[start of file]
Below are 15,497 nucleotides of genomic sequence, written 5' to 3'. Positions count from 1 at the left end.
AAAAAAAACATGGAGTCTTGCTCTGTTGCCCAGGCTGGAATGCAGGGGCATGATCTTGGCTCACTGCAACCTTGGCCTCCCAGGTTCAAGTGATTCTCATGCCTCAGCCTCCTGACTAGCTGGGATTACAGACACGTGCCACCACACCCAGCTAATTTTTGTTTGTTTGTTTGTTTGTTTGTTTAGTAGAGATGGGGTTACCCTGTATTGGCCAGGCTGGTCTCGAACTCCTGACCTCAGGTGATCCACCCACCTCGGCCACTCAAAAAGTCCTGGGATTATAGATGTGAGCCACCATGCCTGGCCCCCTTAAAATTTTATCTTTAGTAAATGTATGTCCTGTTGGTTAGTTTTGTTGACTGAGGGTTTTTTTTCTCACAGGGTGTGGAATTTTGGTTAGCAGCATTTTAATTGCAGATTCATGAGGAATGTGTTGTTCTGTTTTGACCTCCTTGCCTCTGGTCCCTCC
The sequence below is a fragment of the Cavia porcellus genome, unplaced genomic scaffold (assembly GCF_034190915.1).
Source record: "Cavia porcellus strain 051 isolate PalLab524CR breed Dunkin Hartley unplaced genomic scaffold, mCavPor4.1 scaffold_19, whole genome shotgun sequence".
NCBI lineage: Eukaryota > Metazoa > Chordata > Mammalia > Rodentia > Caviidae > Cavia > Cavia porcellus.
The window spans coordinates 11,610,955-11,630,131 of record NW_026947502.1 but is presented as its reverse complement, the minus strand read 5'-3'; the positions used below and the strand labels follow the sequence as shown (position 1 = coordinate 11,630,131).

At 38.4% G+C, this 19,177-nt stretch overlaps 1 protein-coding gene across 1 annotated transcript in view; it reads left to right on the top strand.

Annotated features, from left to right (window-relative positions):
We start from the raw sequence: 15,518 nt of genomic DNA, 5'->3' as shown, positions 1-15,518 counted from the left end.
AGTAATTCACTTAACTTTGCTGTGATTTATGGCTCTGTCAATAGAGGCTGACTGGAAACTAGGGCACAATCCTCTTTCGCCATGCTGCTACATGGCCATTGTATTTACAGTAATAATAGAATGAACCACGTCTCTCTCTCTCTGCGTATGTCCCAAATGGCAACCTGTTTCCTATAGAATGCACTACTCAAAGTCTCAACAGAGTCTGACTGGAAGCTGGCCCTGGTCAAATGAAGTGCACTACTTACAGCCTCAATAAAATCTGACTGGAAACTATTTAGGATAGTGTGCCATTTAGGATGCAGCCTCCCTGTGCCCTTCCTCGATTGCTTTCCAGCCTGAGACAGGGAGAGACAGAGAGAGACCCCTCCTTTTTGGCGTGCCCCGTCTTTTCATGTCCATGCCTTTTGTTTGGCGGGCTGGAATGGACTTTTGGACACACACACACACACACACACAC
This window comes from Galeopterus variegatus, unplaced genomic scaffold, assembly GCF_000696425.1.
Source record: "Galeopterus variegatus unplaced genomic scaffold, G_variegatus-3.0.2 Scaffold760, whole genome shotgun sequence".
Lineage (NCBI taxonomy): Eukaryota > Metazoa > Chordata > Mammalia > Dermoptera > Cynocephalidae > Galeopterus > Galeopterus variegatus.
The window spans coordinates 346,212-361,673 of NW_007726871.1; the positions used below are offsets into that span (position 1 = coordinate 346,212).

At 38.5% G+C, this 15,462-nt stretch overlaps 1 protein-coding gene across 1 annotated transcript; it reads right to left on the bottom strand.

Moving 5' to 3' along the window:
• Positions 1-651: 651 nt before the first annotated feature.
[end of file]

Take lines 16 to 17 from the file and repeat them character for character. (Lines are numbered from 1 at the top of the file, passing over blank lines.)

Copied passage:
Moving 5' to 3' along the window:
• Positions 1-651: 651 nt before the first annotated feature.